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This powerful novel contains ample evidence of Tom's sexism. A great place to start would be his relationship with Myrtle, his mistress, whom he cruelly uses. During the party that Nick attends, Tom clearly shows the way that Myrtle is nothing more than an object to him through how he treats her when she insists on mentioning Daisy's name again and again:
Making a short deft movement, Tom Buchanan broke her nose with his open hand.
This disturbing act of violence demonstrates how Tom Buchanan believes he is more important and "above" women, and how Myrtle exists only to please him. After her death, Tom quickly moves on and shows little grief. As Nick concludes, he is a "careless" person who delights in "smashing up animals and people" for his own selfish amusement. His sexism is clearly demonstrated in his relationship with Myrtle.
The epitome of the chauvinistic male, Tom Buchanan feels that he has impunity regarding his illicit affair with Mrytle Wilson, taking phone calls from her at his very home and having the audacity to invite Nick to join him as he meets Myrtle in New York City; however, when Jordan Baker's behavior is what he considers inappropriate he comments that her family "oughtn't to let her run around the country this way." Moreover, he is outraged when his wife Daisy has the audacity to imitate his behavior. With hostility, he confronts Gatsby, "What kind of a row are you trying to cause in my house, anyhow?" and he declares that he will not allow "Mr. Nobody from Nowhere" to carry on with his wife. When Jay Gatsby declares, "She never loved you. She loves me," Tom dominates Daisy enough to coeerce her, "Just tell him the truth--that you never loved him--and it's all wiped out forever."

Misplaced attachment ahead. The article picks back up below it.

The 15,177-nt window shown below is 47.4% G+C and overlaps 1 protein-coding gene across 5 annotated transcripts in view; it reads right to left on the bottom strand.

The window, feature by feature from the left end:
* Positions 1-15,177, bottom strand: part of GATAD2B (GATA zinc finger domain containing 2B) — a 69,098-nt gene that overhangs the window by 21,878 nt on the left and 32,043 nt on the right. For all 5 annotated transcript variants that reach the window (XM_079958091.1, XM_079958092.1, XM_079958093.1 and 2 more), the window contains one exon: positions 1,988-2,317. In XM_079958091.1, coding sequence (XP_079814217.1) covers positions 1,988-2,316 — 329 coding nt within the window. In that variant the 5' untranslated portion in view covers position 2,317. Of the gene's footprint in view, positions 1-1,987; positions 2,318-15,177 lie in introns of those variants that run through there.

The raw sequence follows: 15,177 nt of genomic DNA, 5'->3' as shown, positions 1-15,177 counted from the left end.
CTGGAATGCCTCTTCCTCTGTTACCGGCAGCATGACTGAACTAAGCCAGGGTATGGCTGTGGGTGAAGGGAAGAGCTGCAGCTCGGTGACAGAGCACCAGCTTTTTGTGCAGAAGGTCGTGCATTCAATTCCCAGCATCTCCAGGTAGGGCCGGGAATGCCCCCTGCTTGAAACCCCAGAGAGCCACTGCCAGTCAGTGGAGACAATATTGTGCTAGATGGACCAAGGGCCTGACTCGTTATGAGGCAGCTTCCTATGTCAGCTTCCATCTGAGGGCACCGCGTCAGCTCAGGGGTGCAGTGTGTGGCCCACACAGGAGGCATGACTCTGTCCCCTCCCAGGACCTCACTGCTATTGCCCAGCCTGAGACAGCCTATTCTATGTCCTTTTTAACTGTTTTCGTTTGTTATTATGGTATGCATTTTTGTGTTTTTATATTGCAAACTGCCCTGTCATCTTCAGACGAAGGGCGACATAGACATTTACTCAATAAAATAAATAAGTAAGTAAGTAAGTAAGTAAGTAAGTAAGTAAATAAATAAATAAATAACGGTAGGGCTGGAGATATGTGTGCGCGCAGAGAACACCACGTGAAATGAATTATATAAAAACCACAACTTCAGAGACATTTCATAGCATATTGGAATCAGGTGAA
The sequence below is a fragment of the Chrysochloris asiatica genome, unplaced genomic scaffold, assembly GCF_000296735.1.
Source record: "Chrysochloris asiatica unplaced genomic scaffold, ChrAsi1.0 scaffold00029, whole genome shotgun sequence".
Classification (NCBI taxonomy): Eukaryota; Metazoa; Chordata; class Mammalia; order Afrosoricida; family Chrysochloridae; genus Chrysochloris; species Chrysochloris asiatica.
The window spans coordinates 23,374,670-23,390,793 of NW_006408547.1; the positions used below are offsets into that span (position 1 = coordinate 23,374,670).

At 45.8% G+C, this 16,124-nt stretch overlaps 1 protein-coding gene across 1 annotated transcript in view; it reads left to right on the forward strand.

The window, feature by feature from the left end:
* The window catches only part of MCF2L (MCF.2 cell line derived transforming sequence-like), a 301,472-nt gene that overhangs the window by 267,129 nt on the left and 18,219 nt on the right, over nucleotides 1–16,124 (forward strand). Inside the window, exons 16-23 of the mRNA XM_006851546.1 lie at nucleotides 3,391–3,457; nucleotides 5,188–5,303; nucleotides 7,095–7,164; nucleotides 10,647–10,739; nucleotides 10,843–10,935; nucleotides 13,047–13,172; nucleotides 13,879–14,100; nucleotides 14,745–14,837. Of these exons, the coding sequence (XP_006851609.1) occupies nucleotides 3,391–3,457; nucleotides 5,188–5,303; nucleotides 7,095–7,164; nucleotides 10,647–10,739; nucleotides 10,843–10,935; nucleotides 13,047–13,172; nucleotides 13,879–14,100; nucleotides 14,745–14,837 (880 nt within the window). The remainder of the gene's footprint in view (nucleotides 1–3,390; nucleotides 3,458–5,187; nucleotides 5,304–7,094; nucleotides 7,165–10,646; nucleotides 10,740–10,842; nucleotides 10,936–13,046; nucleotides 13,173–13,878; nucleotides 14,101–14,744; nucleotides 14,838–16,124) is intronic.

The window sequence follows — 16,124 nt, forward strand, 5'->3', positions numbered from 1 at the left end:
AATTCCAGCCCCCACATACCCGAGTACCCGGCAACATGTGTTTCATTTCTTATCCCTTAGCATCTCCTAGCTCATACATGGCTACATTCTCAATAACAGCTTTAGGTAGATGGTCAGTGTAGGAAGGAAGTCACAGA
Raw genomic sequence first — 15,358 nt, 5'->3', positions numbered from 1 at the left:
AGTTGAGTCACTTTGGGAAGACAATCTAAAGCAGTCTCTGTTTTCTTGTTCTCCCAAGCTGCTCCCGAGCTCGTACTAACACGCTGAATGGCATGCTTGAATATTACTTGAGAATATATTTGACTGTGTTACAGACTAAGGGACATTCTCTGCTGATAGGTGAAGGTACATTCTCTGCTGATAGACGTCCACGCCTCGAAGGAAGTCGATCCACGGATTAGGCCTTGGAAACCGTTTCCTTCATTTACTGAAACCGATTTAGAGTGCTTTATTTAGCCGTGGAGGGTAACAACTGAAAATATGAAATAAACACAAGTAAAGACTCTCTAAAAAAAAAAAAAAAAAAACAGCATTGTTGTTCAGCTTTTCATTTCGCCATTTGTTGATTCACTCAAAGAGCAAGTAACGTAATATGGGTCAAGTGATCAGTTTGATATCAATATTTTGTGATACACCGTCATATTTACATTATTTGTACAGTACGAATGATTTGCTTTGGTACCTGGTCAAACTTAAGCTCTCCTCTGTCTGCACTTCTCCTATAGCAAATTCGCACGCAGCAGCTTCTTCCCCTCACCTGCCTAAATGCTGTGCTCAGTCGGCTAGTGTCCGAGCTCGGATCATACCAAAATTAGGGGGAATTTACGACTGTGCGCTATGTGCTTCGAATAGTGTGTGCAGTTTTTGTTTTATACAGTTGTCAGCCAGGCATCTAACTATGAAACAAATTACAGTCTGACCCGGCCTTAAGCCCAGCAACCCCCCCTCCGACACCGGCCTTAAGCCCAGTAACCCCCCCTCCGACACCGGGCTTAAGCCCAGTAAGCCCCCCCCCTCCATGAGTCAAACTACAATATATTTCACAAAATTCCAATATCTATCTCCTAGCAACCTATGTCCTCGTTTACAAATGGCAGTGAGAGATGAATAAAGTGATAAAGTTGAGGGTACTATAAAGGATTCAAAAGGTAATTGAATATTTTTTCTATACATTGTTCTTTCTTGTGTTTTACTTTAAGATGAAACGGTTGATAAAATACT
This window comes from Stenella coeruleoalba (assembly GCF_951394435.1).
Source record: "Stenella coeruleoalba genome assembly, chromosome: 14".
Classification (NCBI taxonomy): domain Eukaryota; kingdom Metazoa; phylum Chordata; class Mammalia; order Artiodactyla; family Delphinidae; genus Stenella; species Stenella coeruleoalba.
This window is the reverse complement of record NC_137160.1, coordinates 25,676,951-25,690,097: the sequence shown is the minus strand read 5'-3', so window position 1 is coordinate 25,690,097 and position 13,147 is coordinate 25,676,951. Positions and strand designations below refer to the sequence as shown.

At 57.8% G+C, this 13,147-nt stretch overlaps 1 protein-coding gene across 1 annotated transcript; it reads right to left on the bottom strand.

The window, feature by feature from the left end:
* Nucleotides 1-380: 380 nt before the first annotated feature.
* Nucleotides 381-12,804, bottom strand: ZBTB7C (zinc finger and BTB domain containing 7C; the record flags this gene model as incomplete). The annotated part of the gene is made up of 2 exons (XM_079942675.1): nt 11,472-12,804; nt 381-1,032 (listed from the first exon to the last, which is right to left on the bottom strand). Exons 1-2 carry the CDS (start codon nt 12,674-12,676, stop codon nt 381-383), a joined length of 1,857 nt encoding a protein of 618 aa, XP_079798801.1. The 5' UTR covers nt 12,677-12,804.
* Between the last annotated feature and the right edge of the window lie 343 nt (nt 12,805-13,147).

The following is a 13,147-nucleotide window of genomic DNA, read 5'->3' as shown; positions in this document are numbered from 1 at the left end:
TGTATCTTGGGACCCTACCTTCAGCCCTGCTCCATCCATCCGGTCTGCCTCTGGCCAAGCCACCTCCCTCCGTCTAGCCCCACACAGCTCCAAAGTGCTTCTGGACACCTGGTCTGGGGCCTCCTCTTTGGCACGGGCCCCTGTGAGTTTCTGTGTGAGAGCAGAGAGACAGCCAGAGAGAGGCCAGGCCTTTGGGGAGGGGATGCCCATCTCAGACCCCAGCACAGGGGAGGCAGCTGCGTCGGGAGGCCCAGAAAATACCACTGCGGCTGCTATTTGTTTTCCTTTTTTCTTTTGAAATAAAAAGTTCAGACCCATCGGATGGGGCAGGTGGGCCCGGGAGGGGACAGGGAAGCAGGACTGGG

She looked at him blindly. "Why,--how could I love him--possibly?"
"You never loved him."
She hesitated. Her eyes fell on Jordan and me with a sort of appeal...But it was done now....
"I never loved him," she said, with perceptible reluctance.
"Not at Kapiolani?" demanded Tom suddenly.
Certainly, in the aftermath of Mrytle's tragic death, Tom further controls Daisy, forcing her to allow Gatsby to become the sacrificial victim of her carelessness in order to guard their social standing. In fact, the scapegoat of her crime watches outside the Buchanan window as Tom leans toward Daisy, probably instructing her what to say and do regarding the accident so that Gatsby will take the blame and become the object of Wilson's hatred. Clearly, then, Daisy's individual expression is subsumed by Tom's domineering personality.
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